Many homeowners are planning to renovate their kitchens. And, why not? It is the best method of adding value to your home. It’s also one of the most expensive, so be careful not to overspend when looking to sell.
To get a better idea of the equity boost you could see, ask a local realtor how much similar homes in your neighborhood are going for and get an appraisal. Then you know how much equity you have and how much value a renovated kitchen can add.
Of the 1,337 Houzz readers who responded to their survey and reported remodeling their kitchens within the previous year, 78 percent upgraded their kitchen cabinets. Fifty-five percent chose either light gray or white colors for their kitchen, with 69 percent choosing stainless steel appliances.
Your kitchen is generally the focal point of your home. It is where you and the family gather while cooking holiday meals. If you want to make a first and lasting impression on your guests, it usually starts in your kitchen. One of the most substantial elements of any beautiful kitchen is an impressive row of cabinets.
Although there are less expensive options such as repainting, refinishing, or resurfacing your kitchen cabinets, a new set may be in order. Especially when the old set is vinyl-clad or made of pressed board with veneer covering. New paint or varnish might not be possible.
Therefore, if you choose new, there are three fundamental choices; off the shelf, semi-customized, and fully-customized and made-to-order. Whichever you prefer, the prices will vary widely, though the national average for a new 30 linear foot set is $5,000, with a high end of $30,000 for fully-customized cabinets.
Stock “Off-the-Shelf” Kitchen Cabinets Costs
The problem many people have with stock cabinets is they will see the same cabinets in many homes. They want something original, and when you are spending that much money, you should get what you want.
However, stock cabinets are much more affordable. You can expect to pay $50 – $200 per linear foot for cabinets and materials. Another $50 – $100 for installation. Therefore, your total should be around $100 – $300 per linear foot installed.
Be careful choosing laminates and veneers that will get placed next to the stove, as many homeowners report bubbling and lifting due to steam and heat. Ask a cabinet installer before you buy.
If the cabinets do not come with preset pull, knobs, and hinges, we suggest buying those and installing them yourself. The manufacturer usually pre-drill the holes, and all you need to do is screw them in place. There’s no sense in paying $32 – $100 per hour to have someone do that, unless you have more money than time.
Semi-Custom Cabinets Costs
These are basically the same as stock cabinets, however, the purchaser can ask for different doors, deeper cabinets, and resized drawers. These changes are usually not free unless you find a dealer willing to adjust to make the sale.
With minor changes, expect to pay $75 – $400 per linear foot for materials and hardware. As with stock cabinets, you might get the dealer to change the hardware for a price or leave those out for a discount and add your own. Expect your final price installed to be $200 – $500 per linear foot.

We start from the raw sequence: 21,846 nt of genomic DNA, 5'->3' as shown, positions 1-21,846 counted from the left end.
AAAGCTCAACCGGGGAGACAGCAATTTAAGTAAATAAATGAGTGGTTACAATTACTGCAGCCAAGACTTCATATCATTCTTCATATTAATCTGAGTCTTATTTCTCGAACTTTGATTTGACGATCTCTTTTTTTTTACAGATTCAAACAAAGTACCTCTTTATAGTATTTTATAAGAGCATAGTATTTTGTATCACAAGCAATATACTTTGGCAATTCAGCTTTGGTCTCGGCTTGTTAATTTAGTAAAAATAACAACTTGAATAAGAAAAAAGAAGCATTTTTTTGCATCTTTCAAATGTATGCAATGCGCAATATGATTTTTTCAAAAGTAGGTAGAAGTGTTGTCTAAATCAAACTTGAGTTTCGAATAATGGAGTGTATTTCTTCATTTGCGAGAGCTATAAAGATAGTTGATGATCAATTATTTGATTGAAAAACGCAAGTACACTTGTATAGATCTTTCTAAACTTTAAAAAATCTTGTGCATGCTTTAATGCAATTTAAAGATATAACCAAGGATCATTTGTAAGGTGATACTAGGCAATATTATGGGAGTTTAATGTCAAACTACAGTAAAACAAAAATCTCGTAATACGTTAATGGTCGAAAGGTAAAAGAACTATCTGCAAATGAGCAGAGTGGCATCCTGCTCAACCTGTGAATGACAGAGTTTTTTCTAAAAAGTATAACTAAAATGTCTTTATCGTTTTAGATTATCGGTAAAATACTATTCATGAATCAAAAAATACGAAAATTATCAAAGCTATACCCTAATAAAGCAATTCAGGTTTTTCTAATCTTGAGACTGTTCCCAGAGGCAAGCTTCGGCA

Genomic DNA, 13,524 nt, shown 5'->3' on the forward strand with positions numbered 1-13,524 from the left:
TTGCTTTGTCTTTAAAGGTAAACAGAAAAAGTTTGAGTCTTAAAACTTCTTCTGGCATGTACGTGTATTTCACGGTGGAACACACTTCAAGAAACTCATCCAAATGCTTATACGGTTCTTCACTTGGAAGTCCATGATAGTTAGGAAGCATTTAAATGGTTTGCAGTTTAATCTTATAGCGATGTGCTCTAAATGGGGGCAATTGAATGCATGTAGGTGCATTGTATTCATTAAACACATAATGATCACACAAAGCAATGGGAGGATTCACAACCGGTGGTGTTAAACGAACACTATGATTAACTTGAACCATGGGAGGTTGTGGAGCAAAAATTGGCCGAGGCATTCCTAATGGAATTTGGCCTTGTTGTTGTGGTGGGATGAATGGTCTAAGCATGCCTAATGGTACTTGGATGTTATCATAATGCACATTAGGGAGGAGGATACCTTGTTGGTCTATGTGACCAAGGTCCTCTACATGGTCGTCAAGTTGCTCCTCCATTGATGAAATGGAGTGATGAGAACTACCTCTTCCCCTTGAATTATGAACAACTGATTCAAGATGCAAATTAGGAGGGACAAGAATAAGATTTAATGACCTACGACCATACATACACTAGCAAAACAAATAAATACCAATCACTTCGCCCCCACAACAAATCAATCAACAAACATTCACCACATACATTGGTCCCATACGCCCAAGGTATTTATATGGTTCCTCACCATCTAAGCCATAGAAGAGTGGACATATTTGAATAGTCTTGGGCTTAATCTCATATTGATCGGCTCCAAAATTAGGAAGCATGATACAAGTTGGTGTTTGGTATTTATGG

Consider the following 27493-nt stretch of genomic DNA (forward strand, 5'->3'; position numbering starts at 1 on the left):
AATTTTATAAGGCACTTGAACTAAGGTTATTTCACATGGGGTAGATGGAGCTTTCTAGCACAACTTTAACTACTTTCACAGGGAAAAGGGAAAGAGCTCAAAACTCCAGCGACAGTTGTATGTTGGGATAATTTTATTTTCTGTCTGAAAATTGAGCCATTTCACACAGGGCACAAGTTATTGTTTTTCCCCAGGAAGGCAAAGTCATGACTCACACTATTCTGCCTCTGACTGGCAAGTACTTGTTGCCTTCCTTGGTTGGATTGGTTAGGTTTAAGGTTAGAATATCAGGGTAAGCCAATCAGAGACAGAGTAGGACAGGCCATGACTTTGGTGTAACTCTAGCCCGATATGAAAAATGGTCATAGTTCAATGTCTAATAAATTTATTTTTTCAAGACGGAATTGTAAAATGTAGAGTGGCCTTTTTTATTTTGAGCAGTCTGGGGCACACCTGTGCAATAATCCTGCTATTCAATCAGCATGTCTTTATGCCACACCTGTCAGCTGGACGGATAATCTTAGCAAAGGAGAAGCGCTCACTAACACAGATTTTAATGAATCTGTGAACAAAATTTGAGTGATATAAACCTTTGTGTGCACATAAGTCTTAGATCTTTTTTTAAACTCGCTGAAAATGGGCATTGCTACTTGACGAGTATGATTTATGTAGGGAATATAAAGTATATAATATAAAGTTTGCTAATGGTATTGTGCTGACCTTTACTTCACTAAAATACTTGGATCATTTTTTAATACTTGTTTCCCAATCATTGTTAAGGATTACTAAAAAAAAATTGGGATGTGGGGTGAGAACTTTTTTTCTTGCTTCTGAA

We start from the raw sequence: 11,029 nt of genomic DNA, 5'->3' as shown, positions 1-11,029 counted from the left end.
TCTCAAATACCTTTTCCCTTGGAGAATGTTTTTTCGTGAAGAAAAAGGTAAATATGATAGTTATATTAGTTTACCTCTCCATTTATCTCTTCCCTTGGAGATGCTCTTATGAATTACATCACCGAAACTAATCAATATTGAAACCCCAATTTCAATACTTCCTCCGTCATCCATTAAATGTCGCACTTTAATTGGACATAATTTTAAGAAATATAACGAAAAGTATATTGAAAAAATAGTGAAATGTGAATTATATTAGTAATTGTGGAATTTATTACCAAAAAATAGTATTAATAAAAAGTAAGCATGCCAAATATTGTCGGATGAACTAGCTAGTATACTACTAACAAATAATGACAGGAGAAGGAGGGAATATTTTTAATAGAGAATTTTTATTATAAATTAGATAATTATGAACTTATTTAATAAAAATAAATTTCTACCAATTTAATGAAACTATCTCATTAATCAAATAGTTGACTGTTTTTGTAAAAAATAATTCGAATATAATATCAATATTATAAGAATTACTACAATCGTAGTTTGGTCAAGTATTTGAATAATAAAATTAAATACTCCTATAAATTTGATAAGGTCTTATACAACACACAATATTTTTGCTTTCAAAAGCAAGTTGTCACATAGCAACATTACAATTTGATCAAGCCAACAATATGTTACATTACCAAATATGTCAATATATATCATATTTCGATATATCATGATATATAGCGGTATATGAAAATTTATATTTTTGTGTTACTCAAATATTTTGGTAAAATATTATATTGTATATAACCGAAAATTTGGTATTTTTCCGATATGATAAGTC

Fully Customized Cabinets Costs
Fully customized cabinets usually begin with a designer who will charge $200 to $300. Then, depending on the number of units, material quality, and the amount of customization needed, you could spend up to $30,000.
New high-quality woods such as cherry, walnut, or mahogany cost $15 – $30 per linear foot just for the door and face-frame materials, and then there’s the expense to the cabinetmaker and the installer. Installation alone will cost $50 to $200 per linear foot. Plus, new hardware if you are replacing those.
Getting that Island to Look the Same
You may run into a problem where the supplier does not carry an island in the same material as your cabinets. Always ask the dealer if you don’t see an island on display. Stock cabinet makers typically make some islands to go with cabinets, but others require special order and might take longer to get.
Another option is to hire a local carpenter to refinish your current island to match your new cabinets. Most woodworkers will have no problem matching the wood and color. On the other hand, if you buy cabinets made of laminates or PVC, those might be more difficult to match. If the dealer cannot get those for you, it might be wise to make another choice.
Get Installation Estimates for New Kitchen Cabinets
Now that you have a general idea of how much it will cost for new kitchen cabinets, you can shop smarter. Then, after you choose your new cabinets, it’s time to get them installed. Get a few estimates from local contractors who are licensed, insured, and have references. We suggest getting at least three estimates to get a good idea of the options available and to be able to select the best contractor for your project.
Checking in with your local Better Business Bureau and the Building Inspector’s office will not only will they give you valuable information on possible contractors, but the building inspector will tell you if you need a permit and if your chosen contractor has multiple open jobs that have lingered.
Whether you choose stock, semi-customized, or fully-customized kitchen cabinets, a professional install can make a world of difference.
All pricing information on this page is based on average industry costs, and is subject to variance for project-specific materials, labor rates, and requirements.